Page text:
What do Jurassic Park, love hotels and Japan have in common? They all made an appearance in some shape or form on the viral YouTube channel, TheGamingBeaver. With over 3.6 million subscribers, the success of this dinosaur entertainment channel has propelled its creator, James Beavers, to embark on new horizons in the land of the rising sun. We chat with Beavers about how he first carved out his niche, the allure of the prehistoric and why Japan is a content goldmine.

Like most content creators of his generation, the YouTuber’s first encounter with the online video-sharing platform was through comedy channels such as Smosh. Having studied animation at university, he created Beaver Media, a channel dedicated to his own self-produced animation videos. Shortly after, however, a passion for gaming led him to the ‘let’s play’ community on the platform, where creators primarily share footage of themselves playing video games along with their reactions — and it’s really the reactions people come to see.

Passion Turned Obsession Turned Opportunity

It’s true that during the 1990s, when Beavers was growing up, dinosaurs were roaming around extensively in novels, comics, morning cartoons and movies alike. This was the golden age for franchises such as Jurassic Park as well as other popular films such as The Land Before Time. Many might think dinosaurs are a childhood fascination, but don’t be fooled; it’s something that has certainly stayed with many well into adulthood. Beavers’s audience serves as evidence of this.

After one video about a Jurassic Park mobile game went viral, Beavers’ content direction changed. This decision propelled his career forward.

“I was always known as the dinosaur man amongst my friends,” he says. “But it was seen as a weird quirk during high school. It wasn’t until I started YouTube that it allowed me to see what else was out there and that there were many people who liked dinosaurs too.”

Some career highlights have seen Beavers swap his gamer chair for the red carpet experience. He even scored an interview with American actor Jeff Goldblum, who plays Ian Malcolm in the Jurassic Park franchise.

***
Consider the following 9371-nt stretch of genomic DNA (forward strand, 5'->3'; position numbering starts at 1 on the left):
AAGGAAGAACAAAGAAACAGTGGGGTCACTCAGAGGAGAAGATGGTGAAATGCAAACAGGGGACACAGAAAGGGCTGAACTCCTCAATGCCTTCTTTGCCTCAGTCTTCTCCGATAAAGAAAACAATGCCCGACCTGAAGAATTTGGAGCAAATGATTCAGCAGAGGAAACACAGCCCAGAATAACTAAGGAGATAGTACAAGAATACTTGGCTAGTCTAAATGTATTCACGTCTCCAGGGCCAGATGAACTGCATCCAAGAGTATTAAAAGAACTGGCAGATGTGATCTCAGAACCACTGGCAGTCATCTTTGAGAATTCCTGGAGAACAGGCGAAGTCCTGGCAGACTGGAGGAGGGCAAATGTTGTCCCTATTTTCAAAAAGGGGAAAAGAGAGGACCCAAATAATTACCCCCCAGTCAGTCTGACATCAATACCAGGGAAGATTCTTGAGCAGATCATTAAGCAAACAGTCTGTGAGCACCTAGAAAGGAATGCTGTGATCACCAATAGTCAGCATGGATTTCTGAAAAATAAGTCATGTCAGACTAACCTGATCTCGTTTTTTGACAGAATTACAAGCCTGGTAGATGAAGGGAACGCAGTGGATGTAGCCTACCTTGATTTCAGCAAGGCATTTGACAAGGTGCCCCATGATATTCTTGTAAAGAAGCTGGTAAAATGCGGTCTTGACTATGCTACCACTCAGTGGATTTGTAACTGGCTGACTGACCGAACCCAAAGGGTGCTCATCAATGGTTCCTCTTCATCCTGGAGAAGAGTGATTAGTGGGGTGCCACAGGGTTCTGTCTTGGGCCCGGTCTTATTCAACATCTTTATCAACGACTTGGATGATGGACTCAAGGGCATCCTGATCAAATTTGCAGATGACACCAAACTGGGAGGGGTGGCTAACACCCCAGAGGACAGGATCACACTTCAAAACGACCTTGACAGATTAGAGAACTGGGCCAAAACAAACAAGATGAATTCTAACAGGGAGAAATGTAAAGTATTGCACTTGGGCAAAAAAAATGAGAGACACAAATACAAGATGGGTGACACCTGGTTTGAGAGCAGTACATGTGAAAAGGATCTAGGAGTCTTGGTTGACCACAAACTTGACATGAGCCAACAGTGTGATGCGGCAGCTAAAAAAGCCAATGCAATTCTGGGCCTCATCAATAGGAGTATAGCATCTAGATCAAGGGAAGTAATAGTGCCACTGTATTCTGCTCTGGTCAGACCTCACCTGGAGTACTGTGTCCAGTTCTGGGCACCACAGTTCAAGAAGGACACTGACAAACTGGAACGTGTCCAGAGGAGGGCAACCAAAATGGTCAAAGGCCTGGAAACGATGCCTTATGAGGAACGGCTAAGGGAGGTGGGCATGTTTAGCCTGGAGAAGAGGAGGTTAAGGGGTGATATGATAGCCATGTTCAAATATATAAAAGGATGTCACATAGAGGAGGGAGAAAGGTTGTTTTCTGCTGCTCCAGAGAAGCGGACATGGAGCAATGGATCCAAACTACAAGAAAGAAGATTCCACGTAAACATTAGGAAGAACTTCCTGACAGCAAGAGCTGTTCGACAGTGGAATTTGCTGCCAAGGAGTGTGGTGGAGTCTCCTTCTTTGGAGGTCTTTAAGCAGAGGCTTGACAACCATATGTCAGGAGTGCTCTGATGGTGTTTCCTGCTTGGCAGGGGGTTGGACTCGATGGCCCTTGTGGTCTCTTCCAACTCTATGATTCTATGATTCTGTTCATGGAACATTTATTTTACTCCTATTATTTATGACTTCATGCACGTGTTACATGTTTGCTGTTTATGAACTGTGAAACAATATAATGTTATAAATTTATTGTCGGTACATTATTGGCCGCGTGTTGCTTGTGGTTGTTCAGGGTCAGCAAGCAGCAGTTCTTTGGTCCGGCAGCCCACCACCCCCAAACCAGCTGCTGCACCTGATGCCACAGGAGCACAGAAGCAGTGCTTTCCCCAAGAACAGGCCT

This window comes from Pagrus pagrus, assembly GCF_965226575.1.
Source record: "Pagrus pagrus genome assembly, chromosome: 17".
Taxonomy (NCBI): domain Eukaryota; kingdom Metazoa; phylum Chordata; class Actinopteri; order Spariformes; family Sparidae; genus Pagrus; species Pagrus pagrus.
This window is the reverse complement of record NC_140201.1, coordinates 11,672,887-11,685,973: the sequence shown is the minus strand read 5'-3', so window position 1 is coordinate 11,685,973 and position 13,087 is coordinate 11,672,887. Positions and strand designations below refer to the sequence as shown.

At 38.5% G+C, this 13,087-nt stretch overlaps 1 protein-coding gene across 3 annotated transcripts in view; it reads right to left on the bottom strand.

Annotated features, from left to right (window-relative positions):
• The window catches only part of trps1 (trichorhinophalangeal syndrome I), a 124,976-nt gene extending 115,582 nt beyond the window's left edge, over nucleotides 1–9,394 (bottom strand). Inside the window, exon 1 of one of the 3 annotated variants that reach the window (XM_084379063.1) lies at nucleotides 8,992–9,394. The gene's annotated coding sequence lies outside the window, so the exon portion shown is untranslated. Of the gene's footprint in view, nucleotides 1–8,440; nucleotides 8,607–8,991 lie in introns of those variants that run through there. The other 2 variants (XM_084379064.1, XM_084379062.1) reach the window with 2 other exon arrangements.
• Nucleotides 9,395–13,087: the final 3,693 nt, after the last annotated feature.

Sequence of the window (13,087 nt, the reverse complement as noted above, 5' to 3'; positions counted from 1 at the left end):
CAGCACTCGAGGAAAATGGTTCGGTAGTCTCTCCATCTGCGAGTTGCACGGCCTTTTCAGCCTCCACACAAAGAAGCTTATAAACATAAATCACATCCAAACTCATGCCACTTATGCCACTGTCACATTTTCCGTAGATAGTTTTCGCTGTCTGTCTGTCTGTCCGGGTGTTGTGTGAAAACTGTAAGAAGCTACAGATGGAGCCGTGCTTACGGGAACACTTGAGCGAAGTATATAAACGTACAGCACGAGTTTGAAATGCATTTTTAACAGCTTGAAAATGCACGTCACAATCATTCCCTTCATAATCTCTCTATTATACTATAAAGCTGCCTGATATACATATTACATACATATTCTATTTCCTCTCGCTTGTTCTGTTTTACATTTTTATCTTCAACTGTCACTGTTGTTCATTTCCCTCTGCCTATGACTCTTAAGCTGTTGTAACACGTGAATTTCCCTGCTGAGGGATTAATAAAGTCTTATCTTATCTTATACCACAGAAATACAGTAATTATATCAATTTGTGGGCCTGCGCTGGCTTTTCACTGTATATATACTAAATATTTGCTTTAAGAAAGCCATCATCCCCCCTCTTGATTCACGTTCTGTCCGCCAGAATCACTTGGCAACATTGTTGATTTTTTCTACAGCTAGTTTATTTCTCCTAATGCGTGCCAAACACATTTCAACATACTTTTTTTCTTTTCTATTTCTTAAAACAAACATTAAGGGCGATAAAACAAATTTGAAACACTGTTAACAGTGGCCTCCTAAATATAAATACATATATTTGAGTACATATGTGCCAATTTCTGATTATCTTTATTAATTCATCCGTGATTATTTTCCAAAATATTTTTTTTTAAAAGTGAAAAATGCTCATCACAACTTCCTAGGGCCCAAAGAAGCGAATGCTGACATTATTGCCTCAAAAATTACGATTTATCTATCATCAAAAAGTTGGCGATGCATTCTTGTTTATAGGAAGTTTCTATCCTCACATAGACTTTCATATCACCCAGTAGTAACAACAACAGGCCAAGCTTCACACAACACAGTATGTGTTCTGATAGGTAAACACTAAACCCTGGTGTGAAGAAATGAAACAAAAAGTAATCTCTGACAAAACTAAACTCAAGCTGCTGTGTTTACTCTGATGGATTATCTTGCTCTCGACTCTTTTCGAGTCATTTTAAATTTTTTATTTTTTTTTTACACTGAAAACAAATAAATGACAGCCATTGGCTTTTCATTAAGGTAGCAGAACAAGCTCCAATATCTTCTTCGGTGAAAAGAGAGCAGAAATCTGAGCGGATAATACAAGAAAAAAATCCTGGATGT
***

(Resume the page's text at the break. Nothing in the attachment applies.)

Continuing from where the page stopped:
Beyond the entertainment side, Beavers is also interested in the science of it all. He booked talks with the likes of Jim Kirkland, a paleontologist and geologist famous for his work in discovering and naming a variety of dinosaur species.

Since moving to Japan in 2022, with the support of talent management company GeeXPlus, Beavers has been able to film more IRL content, incorporating the sights and sounds of the country while still making it relevant and interesting to his community.

He was recently invited by the Toyohashi Museum of Natural History to video the dinosaur exhibition as well as the Pokémon Fossil Museum exhibitions, still touring Japan until the summer of 2023. In another, he stayed at Hotel Artia, a chain of hotels in Japan themed around, you guessed it, dinosaurs. Beavers has even visited the Kaiju king himself, Godzilla, at the world’s first Godzilla Museum on Awaji Island.

From a content creator’s perspective, Beavers is grateful for all of the opportunities he’s had in Japan. “There’s so much to do and see here, which is very different to the small town I’m from in England,” he says.


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Advice From The Gaming Beaver

Beavers admits he had a wobbly start with YouTube. He cites social anxiety as an early challenge that he was able to overcome only through practice, making more videos and developing a presenter’s personality, especially for in-person events such as conventions. Having been on the internet for a long time, Beavers has solid advice to offer those interested in pursuing it as a career.

“If you’re still at high school, I’d say wait until you’re a bit older. Because the stuff you make now will be cringe,” he says jokingly. ‘The only thing I can say is to find your niche because that’s like finding your personality. Stay true to it to help separate yourself from the rest. Whatever actual tips I can give that I’ve used, probably wouldn’t work anymore as YouTube is constantly changing. So it’s best to find your own path, one that no one else can follow.”

He warns us to never do it for money. Authenticity is key and if one isn’t genuine, it’s easy for viewers to see right through that.

“I’m like a dinosaur myself,” he says. “I put in the hard work, but I stick to what I know and what I’m good at, which is YouTube. Times are changing and things like IRL streaming are becoming more of a ‘thing’ and I have been dipping my toes into that. But what’s key to me is whether I enjoy something or not, rather than just following a trend.”